Friday, September 25, 2020

April 18, 1942: The Doolittle Raiders Bomb Japan

Saturday 18 April 1942

USS Hornet launching Doolittle raiders, 18 April 1942
"A B 25 bomber of the US Army Air Force, piloted by Lieutenant Colonel James H Doolittle, takes off from USS HORNET, bound for a raid on Tokyo and other Japanese military centers on 18 April 1942." © IWM NY 7343.
Battle of the Pacific: Lieutenant-Colonel James H. Doolittle launches his Doolittle Raid on Tokyo on 18 April 1942. While successful in many respects, it does not go exactly as planned. The day is rainy and overcast, with thirty-foot swells and repeated rain squalls.
At 03:00, the USS Enterprise radar operators spot two Japanese picket ships about 11 miles ahead. Admiral "Bull" Halsey sounds general quarters and takes evasive action, which avoids contact for the moment. At 05:58, an Enterprise scout plane spots another patrol boat about 40 miles ahead and flies back to drop this sighting on the Enterprise's deck in a canvas bag in order to maintain radio silence. Halsey again changes course, and again this avoids contact.

At 07:48, a Japanese picket boat (Patrol Boat No. 25, the Nitto Maru) suddenly appears off within sight of aircraft carrier Hornet about ten miles away. US Navy cruiser Nashville opens fire with six-inch guns and Enterprise dive-bombers quickly join in. They sink the Nitto Maru at 08:23, but the Japanese crew has alerted the Fifth Fleet that it has spotted "three enemy carriers." Radio operators on the Enterprise pick up these transmissions and know they have lost the element of surprise. SBD Dauntless and F4F Wildcat planes from the Enterprise also sink patrol boats Iwata Maru No. 1, Nagato Maru, and Nanshin Maru No. 26, with some of their crew rescued by I-74.
Doolittle raiders, 18 April 1942
A B-25B bomber taking off from USS Hornet on its way to Japan, 18 April 1942.
Even though the ships are still about 700 miles east of Japan, Admiral Halsey sends the "go" signal to Doolittle on the Hornet:
launch planes x to colonel doolittle and gallant command x good luck and god bless you.
The pilots know they are too far away from Japan to make it to Chinese bases, as the plan was to close to within 400 miles. At 08:15, Doolittle takes off with the first B-25, barely clearing the waves by yards. The 15 other bombers soon follow, and Halsey quickly orders the task force to reverse course back to Hawaii.

At 09:45, a Japanese patrol plane spots the bombers and alerts Tokyo. However, Japanese naval intelligence believes it is impossible for twin-engined bombers to be operating that far out to sea and takes no action. Doolittle continues leading his force west in a very loose formation stretching over two hundred miles, fighting 20-mile-per-hour headwinds.
Doolittle raiders, 18 April 1942
Smoke rises from bomb strikes on the Japanese mainland on 18 April 1942.
Colonel Doolittle, in the lead, crosses the Japanese coast around noon about 80 miles northeast of Tokyo. At 12:15, he releases four incendiary clusters on the city. Facing heavy antiaircraft fire, Doolittle descends to a treetop level and turns south, heading for China. The following bombers arrive soon after from all directions but skip Tokyo and instead bomb Yokohama, Kobe, Osaka, and Nagoya, confusing the Japanese defenses. After dropping their 500-pound bombs, they, too, scoot off to the west toward China.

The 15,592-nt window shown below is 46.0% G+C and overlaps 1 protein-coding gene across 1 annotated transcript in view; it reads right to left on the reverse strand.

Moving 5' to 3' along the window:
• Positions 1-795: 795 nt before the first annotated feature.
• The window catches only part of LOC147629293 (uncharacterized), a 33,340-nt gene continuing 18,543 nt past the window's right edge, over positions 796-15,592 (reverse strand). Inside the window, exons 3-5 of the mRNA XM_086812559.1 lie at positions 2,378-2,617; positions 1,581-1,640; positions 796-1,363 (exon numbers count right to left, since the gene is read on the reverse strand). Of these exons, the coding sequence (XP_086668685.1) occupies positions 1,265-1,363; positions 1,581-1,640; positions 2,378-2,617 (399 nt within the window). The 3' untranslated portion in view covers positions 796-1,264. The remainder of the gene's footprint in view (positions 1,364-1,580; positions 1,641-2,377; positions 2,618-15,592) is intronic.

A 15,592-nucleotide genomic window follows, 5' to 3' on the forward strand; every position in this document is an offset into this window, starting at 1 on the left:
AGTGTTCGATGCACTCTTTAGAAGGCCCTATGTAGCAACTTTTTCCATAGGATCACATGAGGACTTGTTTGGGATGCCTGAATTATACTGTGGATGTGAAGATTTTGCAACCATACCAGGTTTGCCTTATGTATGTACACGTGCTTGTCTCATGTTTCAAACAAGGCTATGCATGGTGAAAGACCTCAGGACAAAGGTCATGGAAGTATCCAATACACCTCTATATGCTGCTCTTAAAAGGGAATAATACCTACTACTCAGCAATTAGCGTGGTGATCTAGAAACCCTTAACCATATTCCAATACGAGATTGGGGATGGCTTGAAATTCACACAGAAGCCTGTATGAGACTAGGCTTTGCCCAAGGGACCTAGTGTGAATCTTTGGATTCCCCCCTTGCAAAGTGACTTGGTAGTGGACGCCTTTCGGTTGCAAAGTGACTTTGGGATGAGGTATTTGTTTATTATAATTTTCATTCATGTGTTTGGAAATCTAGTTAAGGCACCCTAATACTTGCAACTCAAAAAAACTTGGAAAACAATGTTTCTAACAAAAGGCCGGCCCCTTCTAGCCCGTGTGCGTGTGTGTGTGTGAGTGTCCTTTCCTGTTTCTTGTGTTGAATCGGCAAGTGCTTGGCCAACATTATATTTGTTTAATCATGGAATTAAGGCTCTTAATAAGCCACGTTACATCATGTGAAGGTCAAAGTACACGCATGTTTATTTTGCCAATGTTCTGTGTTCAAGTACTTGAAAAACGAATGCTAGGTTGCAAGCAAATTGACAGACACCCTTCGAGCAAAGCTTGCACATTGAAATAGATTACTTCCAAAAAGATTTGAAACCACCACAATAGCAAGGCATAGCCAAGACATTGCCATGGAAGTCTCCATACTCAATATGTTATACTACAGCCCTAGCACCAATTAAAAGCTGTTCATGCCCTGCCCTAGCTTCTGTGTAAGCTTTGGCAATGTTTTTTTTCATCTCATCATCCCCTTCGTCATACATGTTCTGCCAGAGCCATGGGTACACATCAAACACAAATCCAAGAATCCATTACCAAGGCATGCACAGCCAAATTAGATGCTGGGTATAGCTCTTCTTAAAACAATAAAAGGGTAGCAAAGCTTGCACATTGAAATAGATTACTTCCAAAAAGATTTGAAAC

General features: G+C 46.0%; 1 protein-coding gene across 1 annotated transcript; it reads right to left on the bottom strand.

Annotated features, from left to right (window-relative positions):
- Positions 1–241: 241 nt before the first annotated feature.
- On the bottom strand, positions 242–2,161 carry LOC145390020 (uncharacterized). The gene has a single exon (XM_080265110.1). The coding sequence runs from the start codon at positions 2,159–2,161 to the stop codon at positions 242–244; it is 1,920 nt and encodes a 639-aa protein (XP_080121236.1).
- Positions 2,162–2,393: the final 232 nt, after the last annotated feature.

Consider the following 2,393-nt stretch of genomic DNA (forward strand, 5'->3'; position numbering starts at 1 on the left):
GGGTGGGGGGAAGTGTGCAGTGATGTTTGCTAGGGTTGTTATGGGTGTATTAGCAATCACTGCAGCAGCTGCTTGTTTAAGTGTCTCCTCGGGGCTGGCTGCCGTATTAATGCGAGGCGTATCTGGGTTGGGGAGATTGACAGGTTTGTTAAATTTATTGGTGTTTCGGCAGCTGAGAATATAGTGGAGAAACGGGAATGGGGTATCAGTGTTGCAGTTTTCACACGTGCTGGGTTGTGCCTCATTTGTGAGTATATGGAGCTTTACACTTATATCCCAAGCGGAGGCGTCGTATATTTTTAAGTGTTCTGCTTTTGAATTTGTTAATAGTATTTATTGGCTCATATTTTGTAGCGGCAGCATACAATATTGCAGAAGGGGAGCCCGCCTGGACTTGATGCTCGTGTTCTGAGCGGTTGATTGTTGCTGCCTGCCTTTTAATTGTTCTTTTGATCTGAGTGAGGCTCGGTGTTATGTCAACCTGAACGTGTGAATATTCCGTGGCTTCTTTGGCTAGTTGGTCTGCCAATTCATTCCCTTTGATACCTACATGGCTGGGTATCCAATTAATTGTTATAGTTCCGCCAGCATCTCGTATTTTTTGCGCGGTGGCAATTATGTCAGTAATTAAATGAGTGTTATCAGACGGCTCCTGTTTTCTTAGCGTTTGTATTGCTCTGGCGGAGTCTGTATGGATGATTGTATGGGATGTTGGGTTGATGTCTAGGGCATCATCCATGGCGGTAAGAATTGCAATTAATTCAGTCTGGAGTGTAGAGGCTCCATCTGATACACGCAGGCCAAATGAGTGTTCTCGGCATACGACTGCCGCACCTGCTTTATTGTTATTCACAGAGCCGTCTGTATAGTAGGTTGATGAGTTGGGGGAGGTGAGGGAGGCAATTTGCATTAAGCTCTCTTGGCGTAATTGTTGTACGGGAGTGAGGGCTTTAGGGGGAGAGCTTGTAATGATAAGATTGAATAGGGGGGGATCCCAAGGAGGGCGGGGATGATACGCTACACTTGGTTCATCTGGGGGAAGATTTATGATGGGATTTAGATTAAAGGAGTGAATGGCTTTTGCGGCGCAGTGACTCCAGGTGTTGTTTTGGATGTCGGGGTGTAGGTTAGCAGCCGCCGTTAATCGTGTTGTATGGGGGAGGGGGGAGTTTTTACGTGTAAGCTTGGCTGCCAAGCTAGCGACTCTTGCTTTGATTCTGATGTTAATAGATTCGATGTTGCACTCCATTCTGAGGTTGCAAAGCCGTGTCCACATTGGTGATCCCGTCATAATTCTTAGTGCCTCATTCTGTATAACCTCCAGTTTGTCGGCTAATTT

The raid demolishes 112 buildings and damages 53 more, killing 87 men, women, and children. There are 151 civilians seriously injured, one being a woman shot through the face and thigh while gathering shellfish near Nagoya. Another 311 Japanese suffer minor injuries. For a single raid by only 16 bombers, the raid causes an outsized amount of damage compared to similar European missions, likely because the Japanese are taken completely by surprise and have not organized any air defenses.

The Doolittle raiders now are in the clear, but they have one problem: they don't have enough fuel to make it to the planned five landing strips at Chuchow. The US has kept the raid so secret, however, that the Chinese haven't been properly informed of the bombers' arrival, so they fail to send out pre-arranged homing signals. In any event, the bombers run out of fuel, and most of the crews bail wherever they happen to be - and many crews can't even tell if they are over land or water due to clouds and fog. Of the sixteen planes, only one makes a safe landing at an airfield at Vladivostok, where, much to their surprise, they are taken imprisoned as internees (they eventually escape to Iran). 

Doolittle's plane makes it to a Chinese airfield after dark, but the local authorities mistake his plane for a Japanese bomber and turn off the field lights. Unable to see the field to land, Doolittle and his crew bail as the bomber runs out of fuel. They are aided by local Chinese citizens and eventually make it back to the United States.
Doolittle raiders, 18 April 1942
Four unidentified Doolittle Raiders being escorted in a Japanese village, 18 April 1942.
Doolittle himself parachutes into a rice paddy behind Japanese lines and quickly makes contact with Chinese guerillas. Only three of 72 crewmen of the Doolittle Raiders perish before reaching the ground. Eight men are taken as prisoners and, after a war crimes trial, three are executed by a Japanese firing squad. One of the other men dies in captivity. The planes averaged about 2,250 nautical miles (4170 km), the longest mission ever by B-25 Mitchell bombers. The last surviving crewman, Lt. Robert L. Hite, passes away on 29 March 2015.

The Doolittle Raid isn't the only US Army Air Force raid today. The US 5th Air Force sends Martin B-26 bombers over the Japanese overseas base at Rabaul and hits Japanese Navy aircraft transport Komaki Maru. The ship sinks so close to shore that the Japanese fill the hulk with sand and make it a pier.